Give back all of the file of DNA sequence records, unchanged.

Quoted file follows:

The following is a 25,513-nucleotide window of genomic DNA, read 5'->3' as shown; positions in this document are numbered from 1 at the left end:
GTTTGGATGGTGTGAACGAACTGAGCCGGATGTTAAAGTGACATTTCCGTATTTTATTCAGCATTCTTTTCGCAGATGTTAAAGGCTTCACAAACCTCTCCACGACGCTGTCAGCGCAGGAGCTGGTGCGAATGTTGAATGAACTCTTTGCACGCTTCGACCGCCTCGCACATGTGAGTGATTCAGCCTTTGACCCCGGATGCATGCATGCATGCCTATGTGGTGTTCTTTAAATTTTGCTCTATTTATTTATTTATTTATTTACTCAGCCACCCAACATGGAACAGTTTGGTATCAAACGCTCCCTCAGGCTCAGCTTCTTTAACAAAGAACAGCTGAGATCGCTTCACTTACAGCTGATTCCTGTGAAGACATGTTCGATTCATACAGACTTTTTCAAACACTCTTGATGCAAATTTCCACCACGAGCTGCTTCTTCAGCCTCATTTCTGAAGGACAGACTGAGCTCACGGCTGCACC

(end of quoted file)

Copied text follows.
The following is a 25,513-nucleotide window of genomic DNA, read 5'->3' as shown; positions in this document are numbered from 1 at the left end:
GTTTGGATGGTGTGAACGAACTGAGCCGGATGTTAAAGTGACATTTCCGTATTTTATTCAGCATTCTTTTCGCAGATGTTAAAGGCTTCACAAACCTCTCCACGACGCTGTCAGCGCAGGAGCTGGTGCGAATGTTGAATGAACTCTTTGCACGCTTCGACCGCCTCGCACATGTGAGTGATTCAGCCTTTGACCCCGGATGCATGCATGCATGCCTATGTGGTGTTCTTTAAATTTTGCTCTATTTATTTATTTATTTATTTACTCAGCCACCCAACATGGAACAGTTTGGTATCAAACGCTCCCTCAGGCTCAGCTTCTTTAACAAAGAACAGCTGAGATCGCTTCACTTACAGCTGATTCCTGTGAAGACATGTTCGATTCATACAGACTTTTTCAAACACTCTTGATGCAAATTTCCACCACGAGCTGCTTCTTCAGCCTCATTTCTGAAGGACAGACTGAGCTCACGGCTGCACC